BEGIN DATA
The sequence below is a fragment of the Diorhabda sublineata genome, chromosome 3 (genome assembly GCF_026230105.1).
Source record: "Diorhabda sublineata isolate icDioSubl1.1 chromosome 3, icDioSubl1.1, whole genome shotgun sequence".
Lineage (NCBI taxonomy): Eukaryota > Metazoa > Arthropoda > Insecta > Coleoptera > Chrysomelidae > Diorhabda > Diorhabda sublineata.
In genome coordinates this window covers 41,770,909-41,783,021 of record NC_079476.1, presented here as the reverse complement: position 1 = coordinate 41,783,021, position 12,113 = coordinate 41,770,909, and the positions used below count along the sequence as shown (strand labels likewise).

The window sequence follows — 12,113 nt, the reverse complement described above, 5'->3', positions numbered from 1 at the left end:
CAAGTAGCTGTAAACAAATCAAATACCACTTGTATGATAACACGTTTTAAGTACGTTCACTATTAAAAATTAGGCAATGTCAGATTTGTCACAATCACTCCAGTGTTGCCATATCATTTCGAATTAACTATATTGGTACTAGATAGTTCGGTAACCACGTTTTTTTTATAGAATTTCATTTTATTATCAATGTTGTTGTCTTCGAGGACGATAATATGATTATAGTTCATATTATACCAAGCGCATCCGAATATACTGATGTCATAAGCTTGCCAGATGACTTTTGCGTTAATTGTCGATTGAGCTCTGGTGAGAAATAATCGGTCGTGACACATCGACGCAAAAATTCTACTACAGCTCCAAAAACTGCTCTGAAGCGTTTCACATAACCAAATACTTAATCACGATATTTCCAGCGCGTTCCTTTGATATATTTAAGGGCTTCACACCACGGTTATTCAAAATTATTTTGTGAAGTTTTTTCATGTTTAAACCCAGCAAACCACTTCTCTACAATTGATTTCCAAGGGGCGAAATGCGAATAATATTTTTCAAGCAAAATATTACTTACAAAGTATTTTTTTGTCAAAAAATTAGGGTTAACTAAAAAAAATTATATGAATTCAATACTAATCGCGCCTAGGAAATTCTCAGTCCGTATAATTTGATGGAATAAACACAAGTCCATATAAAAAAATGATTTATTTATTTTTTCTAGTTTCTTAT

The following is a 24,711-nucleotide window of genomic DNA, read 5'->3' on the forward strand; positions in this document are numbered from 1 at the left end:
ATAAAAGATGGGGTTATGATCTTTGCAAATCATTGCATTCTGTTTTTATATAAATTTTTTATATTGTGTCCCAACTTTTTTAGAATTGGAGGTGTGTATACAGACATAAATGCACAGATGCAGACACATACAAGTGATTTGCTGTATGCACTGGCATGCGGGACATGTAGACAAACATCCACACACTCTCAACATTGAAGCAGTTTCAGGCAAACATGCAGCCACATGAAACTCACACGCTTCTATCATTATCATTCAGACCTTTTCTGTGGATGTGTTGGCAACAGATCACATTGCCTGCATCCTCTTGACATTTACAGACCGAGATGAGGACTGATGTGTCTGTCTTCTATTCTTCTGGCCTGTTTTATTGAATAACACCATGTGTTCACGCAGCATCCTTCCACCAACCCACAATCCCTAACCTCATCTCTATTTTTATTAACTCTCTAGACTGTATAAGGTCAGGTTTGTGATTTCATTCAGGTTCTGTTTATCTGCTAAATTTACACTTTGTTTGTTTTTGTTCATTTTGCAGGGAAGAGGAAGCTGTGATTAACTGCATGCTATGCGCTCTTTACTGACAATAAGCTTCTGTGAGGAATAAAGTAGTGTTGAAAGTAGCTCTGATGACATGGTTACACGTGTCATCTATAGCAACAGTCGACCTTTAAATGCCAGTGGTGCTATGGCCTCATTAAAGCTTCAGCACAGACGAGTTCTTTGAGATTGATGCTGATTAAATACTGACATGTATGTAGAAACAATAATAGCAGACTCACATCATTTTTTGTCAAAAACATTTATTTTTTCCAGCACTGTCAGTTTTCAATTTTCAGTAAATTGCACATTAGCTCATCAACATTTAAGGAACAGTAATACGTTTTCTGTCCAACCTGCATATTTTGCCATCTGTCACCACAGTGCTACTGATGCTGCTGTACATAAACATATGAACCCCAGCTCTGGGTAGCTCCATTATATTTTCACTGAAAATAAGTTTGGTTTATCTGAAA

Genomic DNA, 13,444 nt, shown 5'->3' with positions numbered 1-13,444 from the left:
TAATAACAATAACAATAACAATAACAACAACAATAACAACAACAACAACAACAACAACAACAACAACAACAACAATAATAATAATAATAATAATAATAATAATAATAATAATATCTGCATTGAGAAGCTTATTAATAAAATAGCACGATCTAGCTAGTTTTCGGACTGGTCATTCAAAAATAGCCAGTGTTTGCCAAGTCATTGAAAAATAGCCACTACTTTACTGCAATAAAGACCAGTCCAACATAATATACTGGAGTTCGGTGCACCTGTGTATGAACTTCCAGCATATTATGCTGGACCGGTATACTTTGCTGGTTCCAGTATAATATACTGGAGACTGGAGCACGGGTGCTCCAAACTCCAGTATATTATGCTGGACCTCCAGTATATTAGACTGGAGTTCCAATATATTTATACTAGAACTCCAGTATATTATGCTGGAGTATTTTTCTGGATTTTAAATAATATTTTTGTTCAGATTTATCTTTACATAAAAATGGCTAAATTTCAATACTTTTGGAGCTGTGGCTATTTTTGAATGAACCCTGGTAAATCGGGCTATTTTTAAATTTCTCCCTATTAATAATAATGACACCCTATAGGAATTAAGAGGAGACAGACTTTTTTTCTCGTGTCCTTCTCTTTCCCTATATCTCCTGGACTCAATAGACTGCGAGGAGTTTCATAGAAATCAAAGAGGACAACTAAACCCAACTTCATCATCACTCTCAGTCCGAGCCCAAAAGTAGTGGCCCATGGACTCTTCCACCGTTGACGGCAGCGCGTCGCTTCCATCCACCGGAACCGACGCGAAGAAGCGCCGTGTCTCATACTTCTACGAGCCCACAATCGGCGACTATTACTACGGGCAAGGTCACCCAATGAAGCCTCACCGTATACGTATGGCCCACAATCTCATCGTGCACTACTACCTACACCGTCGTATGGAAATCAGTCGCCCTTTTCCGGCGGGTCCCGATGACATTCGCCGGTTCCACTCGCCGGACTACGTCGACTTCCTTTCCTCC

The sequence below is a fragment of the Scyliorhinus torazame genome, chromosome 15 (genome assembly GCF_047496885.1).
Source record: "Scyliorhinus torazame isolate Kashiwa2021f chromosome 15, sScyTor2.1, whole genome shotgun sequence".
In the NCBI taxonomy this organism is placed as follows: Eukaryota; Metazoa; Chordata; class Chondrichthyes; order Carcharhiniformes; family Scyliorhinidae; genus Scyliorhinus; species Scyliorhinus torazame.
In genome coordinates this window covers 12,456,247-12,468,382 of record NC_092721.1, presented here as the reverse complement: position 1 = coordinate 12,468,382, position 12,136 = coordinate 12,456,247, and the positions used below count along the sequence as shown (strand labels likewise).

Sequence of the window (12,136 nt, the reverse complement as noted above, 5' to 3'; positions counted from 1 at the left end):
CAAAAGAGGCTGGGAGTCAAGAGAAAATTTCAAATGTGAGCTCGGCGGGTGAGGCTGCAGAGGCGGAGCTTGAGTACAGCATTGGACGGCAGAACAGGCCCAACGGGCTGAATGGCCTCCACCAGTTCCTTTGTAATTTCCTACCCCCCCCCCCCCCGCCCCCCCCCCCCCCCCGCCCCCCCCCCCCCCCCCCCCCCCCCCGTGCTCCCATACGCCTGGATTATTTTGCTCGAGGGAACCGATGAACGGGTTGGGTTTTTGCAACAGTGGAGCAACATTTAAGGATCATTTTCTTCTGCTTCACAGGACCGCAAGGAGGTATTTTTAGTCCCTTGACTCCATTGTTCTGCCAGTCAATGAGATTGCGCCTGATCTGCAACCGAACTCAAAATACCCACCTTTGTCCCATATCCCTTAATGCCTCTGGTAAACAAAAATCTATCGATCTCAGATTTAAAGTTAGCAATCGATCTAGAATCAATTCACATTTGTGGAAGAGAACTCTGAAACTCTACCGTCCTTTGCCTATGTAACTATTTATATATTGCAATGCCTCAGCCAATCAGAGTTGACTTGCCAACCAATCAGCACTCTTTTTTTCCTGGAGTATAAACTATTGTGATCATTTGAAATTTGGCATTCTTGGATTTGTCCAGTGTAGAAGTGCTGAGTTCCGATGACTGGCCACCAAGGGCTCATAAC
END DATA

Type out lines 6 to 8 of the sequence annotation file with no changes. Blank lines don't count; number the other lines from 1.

CAAGTAGCTGTAAACAAATCAAATACCACTTGTATGATAACACGTTTTAAGTACGTTCACTATTAAAAATTAGGCAATGTCAGATTTGTCACAATCACTCCAGTGTTGCCATATCATTTCGAATTAACTATATTGGTACTAGATAGTTCGGTAACCACGTTTTTTTTATAGAATTTCATTTTATTATCAATGTTGTTGTCTTCGAGGACGATAATATGATTATAGTTCATATTATACCAAGCGCATCCGAATATACTGATGTCATAAGCTTGCCAGATGACTTTTGCGTTAATTGTCGATTGAGCTCTGGTGAGAAATAATCGGTCGTGACACATCGACGCAAAAATTCTACTACAGCTCCAAAAACTGCTCTGAAGCGTTTCACATAACCAAATACTTAATCACGATATTTCCAGCGCGTTCCTTTGATATATTTAAGGGCTTCACACCACGGTTATTCAAAATTATTTTGTGAAGTTTTTTCATGTTTAAACCCAGCAAACCACTTCTCTACAATTGATTTCCAAGGGGCGAAATGCGAATAATATTTTTCAAGCAAAATATTACTTACAAAGTATTTTTTTGTCAAAAAATTAGGGTTAACTAAAAAAAATTATATGAATTCAATACTAATCGCGCCTAGGAAATTCTCAGTCCGTATAATTTGATGGAATAAACACAAGTCCATATAAAAAAATGATTTATTTATTTTTTCTAGTTTCTTAT

The following is a 24,711-nucleotide window of genomic DNA, read 5'->3' on the forward strand; positions in this document are numbered from 1 at the left end:
ATAAAAGATGGGGTTATGATCTTTGCAAATCATTGCATTCTGTTTTTATATAAATTTTTTATATTGTGTCCCAACTTTTTTAGAATTGGAGGTGTGTATACAGACATAAATGCACAGATGCAGACACATACAAGTGATTTGCTGTATGCACTGGCATGCGGGACATGTAGACAAACATCCACACACTCTCAACATTGAAGCAGTTTCAGGCAAACATGCAGCCACATGAAACTCACACGCTTCTATCATTATCATTCAGACCTTTTCTGTGGATGTGTTGGCAACAGATCACATTGCCTGCATCCTCTTGACATTTACAGACCGAGATGAGGACTGATGTGTCTGTCTTCTATTCTTCTGGCCTGTTTTATTGAATAACACCATGTGTTCACGCAGCATCCTTCCACCAACCCACAATCCCTAACCTCATCTCTATTTTTATTAACTCTCTAGACTGTATAAGGTCAGGTTTGTGATTTCATTCAGGTTCTGTTTATCTGCTAAATTTACACTTTGTTTGTTTTTGTTCATTTTGCAGGGAAGAGGAAGCTGTGATTAACTGCATGCTATGCGCTCTTTACTGACAATAAGCTTCTGTGAGGAATAAAGTAGTGTTGAAAGTAGCTCTGATGACATGGTTACACGTGTCATCTATAGCAACAGTCGACCTTTAAATGCCAGTGGTGCTATGGCCTCATTAAAGCTTCAGCACAGACGAGTTCTTTGAGATTGATGCTGATTAAATACTGACATGTATGTAGAAACAATAATAGCAGACTCACATCATTTTTTGTCAAAAACATTTATTTTTTCCAGCACTGTCAGTTTTCAATTTTCAGTAAATTGCACATTAGCTCATCAACATTTAAGGAACAGTAATACGTTTTCTGTCCAACCTGCATATTTTGCCATCTGTCACCACAGTGCTACTGATGCTGCTGTACATAAACATATGAACCCCAGCTCTGGGTAGCTCCATTATATTTTCACTGAAAATAAGTTTGGTTTATCTGAAA